Court records say McWilliams and Mantilla admitted to knowing the home sales were fraudulent, and the owners appearing at settlement were not the rightful owners. They also admitted to assisting the conspirators in hiding profits on the property sales from other parties involved in the sale through fictitious invoices to be paid at closing.
Court documents say the conspirators, including Michael Brown, 41, of Hyattsville, Md., recruited straw sellers to sign documents and falsely represent themselves as the owners of the properties. Brown, for example, appointed himself the personal representative of the rightful owner of a property and prepared a fake death certificate for the owner, although the owner was still living. He attempted to sell the property to another member of the conspiracy for $350,000.
During the course of the scheme, numerous properties were fraudulently sold, resulting in more than $1 million in actual and intended losses, according to court records.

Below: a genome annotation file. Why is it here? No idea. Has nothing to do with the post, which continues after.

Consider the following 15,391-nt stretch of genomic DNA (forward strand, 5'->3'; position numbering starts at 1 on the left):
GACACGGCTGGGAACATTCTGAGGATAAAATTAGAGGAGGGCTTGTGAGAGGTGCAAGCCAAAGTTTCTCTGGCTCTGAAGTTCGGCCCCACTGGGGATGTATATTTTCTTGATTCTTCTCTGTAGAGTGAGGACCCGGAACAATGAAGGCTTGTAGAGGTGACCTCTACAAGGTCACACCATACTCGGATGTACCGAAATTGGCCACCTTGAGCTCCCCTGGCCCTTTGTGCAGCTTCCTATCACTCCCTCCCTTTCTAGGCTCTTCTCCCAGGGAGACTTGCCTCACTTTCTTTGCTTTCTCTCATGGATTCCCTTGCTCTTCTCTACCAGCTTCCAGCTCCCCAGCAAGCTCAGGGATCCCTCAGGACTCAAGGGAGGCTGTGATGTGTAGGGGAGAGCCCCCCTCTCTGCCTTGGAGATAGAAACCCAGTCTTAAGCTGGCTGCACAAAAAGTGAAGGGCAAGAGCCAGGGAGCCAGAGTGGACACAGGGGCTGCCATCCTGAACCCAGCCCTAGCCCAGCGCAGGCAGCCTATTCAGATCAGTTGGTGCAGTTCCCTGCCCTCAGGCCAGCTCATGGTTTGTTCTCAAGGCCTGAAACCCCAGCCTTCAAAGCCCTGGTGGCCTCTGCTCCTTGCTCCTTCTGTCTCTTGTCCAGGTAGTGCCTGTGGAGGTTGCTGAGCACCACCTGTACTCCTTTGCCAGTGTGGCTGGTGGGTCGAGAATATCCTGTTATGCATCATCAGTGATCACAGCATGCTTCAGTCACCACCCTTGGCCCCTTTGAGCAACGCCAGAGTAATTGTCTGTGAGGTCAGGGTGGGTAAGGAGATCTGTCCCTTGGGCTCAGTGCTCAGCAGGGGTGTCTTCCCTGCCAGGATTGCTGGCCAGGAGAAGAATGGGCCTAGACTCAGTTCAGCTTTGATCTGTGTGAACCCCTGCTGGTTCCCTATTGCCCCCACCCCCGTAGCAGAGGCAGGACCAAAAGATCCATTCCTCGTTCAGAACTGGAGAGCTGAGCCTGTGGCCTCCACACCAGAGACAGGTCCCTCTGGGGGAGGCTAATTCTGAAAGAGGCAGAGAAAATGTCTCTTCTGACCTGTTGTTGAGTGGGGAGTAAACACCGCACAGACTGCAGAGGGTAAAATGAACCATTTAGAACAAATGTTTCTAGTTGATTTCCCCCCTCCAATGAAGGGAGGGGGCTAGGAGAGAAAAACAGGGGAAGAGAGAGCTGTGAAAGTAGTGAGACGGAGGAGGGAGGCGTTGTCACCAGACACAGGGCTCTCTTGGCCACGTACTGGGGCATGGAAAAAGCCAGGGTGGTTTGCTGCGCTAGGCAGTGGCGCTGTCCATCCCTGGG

Roberts and Brown pleaded guilty to conspiring to commit wire fraud and face a maximum penalty of 20 years in prison when they are sentenced May 10 and May 3, respectively.
Mantilla and McWilliams pleaded guilty to conspiring to commit wire fraud and face a maximum penalty of five years in prison when they are respectively sentenced April 26 and June 7.
A house fire that also damaged two vehicles parked in a driveway has displaced six adults.
Fairfax County firefighters said they responded to a house fire about 12:15 p.m. Feb. 17 near George Mason Park. The single family home is in the 9600 block of Braddock Road.
Firefighters reported seeing heavy dark smoke and fire coming from the left side and carport area of the two-story home upon their arrival. Firefighters said they conducted an aggressive fire attack from the interior and exterior of the home despite the heavy winds pushing the fire into the eaves and attic. Firefighters brought the fire under control in about 25 minutes.